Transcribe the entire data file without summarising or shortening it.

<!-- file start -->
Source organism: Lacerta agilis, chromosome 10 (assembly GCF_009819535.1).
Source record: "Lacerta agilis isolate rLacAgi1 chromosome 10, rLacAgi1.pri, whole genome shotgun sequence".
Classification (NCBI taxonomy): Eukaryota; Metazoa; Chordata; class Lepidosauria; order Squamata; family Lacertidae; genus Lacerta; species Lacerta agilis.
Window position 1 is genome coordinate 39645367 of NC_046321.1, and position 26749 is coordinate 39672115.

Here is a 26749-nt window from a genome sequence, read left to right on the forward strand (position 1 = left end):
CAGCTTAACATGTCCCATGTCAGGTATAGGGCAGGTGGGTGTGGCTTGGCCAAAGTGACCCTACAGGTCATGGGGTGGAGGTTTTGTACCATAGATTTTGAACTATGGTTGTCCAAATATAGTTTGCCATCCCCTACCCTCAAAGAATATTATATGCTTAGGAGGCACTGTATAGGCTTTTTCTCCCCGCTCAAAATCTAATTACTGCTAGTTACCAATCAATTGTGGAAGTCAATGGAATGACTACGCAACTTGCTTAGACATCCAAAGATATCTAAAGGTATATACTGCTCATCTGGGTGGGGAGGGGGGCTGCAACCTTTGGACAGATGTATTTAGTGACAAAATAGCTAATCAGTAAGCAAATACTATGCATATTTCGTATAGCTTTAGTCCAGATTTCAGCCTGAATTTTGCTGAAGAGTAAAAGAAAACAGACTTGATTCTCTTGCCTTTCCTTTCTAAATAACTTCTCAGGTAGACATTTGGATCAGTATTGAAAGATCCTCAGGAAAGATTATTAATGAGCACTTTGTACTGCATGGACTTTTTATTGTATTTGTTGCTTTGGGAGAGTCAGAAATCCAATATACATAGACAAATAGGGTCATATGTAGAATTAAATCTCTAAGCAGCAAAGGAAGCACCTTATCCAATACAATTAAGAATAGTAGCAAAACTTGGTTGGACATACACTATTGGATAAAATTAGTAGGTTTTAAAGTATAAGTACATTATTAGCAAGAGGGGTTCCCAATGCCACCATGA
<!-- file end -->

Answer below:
Source organism: Lacerta agilis, chromosome 10 (assembly GCF_009819535.1).
Source record: "Lacerta agilis isolate rLacAgi1 chromosome 10, rLacAgi1.pri, whole genome shotgun sequence".
Classification (NCBI taxonomy): Eukaryota; Metazoa; Chordata; class Lepidosauria; order Squamata; family Lacertidae; genus Lacerta; species Lacerta agilis.
Window position 1 is genome coordinate 39645367 of NC_046321.1, and position 26749 is coordinate 39672115.

Here is a 26749-nt window from a genome sequence, read left to right on the forward strand (position 1 = left end):
CAGCTTAACATGTCCCATGTCAGGTATAGGGCAGGTGGGTGTGGCTTGGCCAAAGTGACCCTACAGGTCATGGGGTGGAGGTTTTGTACCATAGATTTTGAACTATGGTTGTCCAAATATAGTTTGCCATCCCCTACCCTCAAAGAATATTATATGCTTAGGAGGCACTGTATAGGCTTTTTCTCCCCGCTCAAAATCTAATTACTGCTAGTTACCAATCAATTGTGGAAGTCAATGGAATGACTACGCAACTTGCTTAGACATCCAAAGATATCTAAAGGTATATACTGCTCATCTGGGTGGGGAGGGGGGCTGCAACCTTTGGACAGATGTATTTAGTGACAAAATAGCTAATCAGTAAGCAAATACTATGCATATTTCGTATAGCTTTAGTCCAGATTTCAGCCTGAATTTTGCTGAAGAGTAAAAGAAAACAGACTTGATTCTCTTGCCTTTCCTTTCTAAATAACTTCTCAGGTAGACATTTGGATCAGTATTGAAAGATCCTCAGGAAAGATTATTAATGAGCACTTTGTACTGCATGGACTTTTTATTGTATTTGTTGCTTTGGGAGAGTCAGAAATCCAATATACATAGACAAATAGGGTCATATGTAGAATTAAATCTCTAAGCAGCAAAGGAAGCACCTTATCCAATACAATTAAGAATAGTAGCAAAACTTGGTTGGACATACACTATTGGATAAAATTAGTAGGTTTTAAAGTATAAGTACATTATTAGCAAGAGGGGTTCCCAATGCCACCATGA